Released: 11th August 2003
Writers: Kevin Kadish / Stacie Orrico
Peak position: #9
Chart run: 11-9-15-18-32-45-54-71
Billboard Hot 100 chart run: 65-61-60-56-52-52-60-85-90-91-100
With the halcyon bubblegum pop days of the ‘90s a rapidly fading memory by 2003, Stacie Orrico’s arrival heralded a welcome resurgence. Perhaps all was not lost, after all.
Stacie Orrico’s story actually starts a little earlier than 2003, because as it turns out, she was part of the motley crew of teen pop females who invaded the charts at the turn of the century. It’s just that she’d instead chosen to focus on the Christian contemporary market with her debut album Genuine in 2000. First-week sales of 13,000 might pale in comparison to the 121,000 racked up by Britney Spears‘ debut, but Stacie Orrico did enjoy success enough to earn her a follow-up and attract the attention of a major label.
During the creation of that second album, the intention was again to target the Christian contemporary market. That is until Virgin Records stepped in. Sensing Stacie Orrico had mainstream appeal, the album was significantly reworked; several tracks were ditched and replaced with new material (all four of the eventual singles, as it happens) while others were re-recorded. Now, having essentially removed most traces of Stacie Orrico as a Christian contemporary artist, the plan was to launch her as a mainstream pop star. And Stuck was the song they chose to do it with.
What’s smart about the song is that it represents an evolution of the pop music that came before it; with a pseudo-R&B beat, Stuck isn’t a million miles away from Christina Aguilera’s What A Girl Wants. But it’s fused with electric guitar riffs akin to those being wielded by Michelle Branch. In that sense, Stuck felt reassuringly familiar without just being a watered-down copy of what had come before. Moreover, 2003 was an awkward transition time for pop music as it wrestled with ways to reinvent itself and stay commercially viable without becoming another genre altogether. Stacie Orrico showed that it could be done with relative ease, although she didn’t necessarily have the same weight of expectation upon her shoulders as her pop peers who were caught up in the struggle.
Crucially, Stuck balances the competing demands placed upon it because despite existing as a result of Virgin Records’ attempts to give the Stacie Orrico album a mainstream edge, it doesn’t feel entirely removed from Stacie Orrico’s background as a Christian contemporary artist. There isn’t a religious angle here, but her involvement as a songwriter does give the track an authentic, relatable teen pop energy.
And Stuck is incredibly well written. The first verse is quite long – by pop music standards – using the: “I ain’t trippin’, I’m just missin’ you” refrain as a tease, before reverting to another few stanzas of the verse and Stacie Orrico cramming in lyrics with increasing urgency. There’s a degree of immediacy to the chorus, but it’s only after repeated plays that the tightness of the melodies – particularly the: “I hate you, but I love you, I can’t stop thinkin’ of you, it’s true, I’m stuck on you” hook – reveal themselves. The production is also naggingly catchy. In the middle of Stuck – right after the second chorus – is a brilliant moment where Stacie Orrico starts tunefully wailing alongside a funky electric guitar breakdown, which is infectiously exhilarating and a highlight of the track.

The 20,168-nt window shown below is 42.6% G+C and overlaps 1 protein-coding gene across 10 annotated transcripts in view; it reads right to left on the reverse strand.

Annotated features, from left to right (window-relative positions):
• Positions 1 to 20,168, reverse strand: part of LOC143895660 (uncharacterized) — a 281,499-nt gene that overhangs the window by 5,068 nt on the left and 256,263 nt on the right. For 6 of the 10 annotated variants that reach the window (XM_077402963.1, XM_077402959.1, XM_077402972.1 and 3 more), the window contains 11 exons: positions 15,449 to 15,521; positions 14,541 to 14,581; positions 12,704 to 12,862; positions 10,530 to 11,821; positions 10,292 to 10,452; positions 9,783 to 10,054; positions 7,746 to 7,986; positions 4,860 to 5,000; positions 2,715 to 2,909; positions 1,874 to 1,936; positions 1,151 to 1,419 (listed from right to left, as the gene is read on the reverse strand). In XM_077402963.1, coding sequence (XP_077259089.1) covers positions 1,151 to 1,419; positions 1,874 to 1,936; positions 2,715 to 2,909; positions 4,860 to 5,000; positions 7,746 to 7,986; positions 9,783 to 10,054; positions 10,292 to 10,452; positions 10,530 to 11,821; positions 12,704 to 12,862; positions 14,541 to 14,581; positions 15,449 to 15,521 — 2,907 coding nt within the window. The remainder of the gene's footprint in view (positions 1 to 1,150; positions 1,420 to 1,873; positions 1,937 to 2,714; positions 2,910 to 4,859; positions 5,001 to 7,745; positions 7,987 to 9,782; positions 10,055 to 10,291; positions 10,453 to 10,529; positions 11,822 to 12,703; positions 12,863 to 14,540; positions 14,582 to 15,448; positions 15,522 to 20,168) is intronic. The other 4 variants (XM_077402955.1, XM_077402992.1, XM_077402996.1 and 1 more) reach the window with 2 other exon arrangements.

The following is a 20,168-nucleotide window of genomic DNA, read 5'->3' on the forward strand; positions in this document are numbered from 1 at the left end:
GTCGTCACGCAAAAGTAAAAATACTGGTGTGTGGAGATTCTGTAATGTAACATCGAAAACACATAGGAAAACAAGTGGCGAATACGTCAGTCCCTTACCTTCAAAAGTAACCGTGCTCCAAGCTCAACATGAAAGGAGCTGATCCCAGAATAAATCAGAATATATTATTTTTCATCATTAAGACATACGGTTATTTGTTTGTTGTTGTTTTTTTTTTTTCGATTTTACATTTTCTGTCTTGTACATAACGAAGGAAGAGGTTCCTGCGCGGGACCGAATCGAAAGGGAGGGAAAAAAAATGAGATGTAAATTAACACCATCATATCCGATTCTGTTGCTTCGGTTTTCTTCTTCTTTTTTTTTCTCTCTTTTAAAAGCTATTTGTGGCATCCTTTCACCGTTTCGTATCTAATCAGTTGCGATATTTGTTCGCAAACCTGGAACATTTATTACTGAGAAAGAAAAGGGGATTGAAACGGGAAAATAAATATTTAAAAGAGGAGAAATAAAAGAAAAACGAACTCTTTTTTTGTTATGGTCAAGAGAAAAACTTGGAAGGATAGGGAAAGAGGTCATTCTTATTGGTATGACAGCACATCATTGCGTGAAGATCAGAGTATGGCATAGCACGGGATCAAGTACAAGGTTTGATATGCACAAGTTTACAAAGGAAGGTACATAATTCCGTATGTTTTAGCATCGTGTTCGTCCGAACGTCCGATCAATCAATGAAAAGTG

The song is also a great showcase of Stacie Orrico’s voice, which has a distinctively quirky edge to it, but never to the point of coming across as forced or distracting. Her tone mightn’t be for everyone, but it’s undoubtedly interesting and certainly inspires a degree of interest in hearing more. Most importantly, though, it’s recognisable and perhaps one of the reasons Stacie Orrico was able to build a bit of momentum with the album campaign.
Bringing the entire package together is a brilliant music video, which shows Stacie Orrico in high school dealing with her troublesome beau. The visuals have the crisp clarity of a teen movie and it does an exceptionally good job of bringing the school and its personalities to life without any spoken dialogue. Stacie Orrico gives an excellent performance, almost to the point where it’s hard to believe such a vivid environment and characters with a backstory have been created for the purpose of a four-minute pop song. She’s incredibly expressive and the whole aesthetic, including the styling, has been created The styling in the video is also great; none of the outfits are wildly outlandish or extravagant, which gives Stuck a look of authenticity that puts Stacie Orrico closer to the singer-songwriter demographic than a typically mainstream pop star. So rich in potential is the world created here that it would be revisited in the music video for I Could Be The One at the end of the album campaign.
For all the plaudits Stuck deservedly garnered, perhaps one of its greatest triumphs was in the charts. 2003 was a long way from the halcyon days of bubblegum pop music where Stacie Orrico‘s success would be more or less a given. R&B and rock were in vogue and thus the expectations for what a song like Stuck could realistically achieve were not the same. It debuted at #11 in the UK, and then – bucking the usual downward trend – climbed to a peak of #9 the following week, which was somewhat befitting of the comparatively low-key approach taken to the launch of Stacie Orrico. In America, Stuck peaked at #52 on the Billboard Hot 100, which is a fairly impressive debut considering the charts were an even harder place to break for pop acts.
In the context of where pop music was in 2003, Stacie Orrico’s mainstream launch could hardly have gone better, and she had the perfect follow-up single to propel her success further still.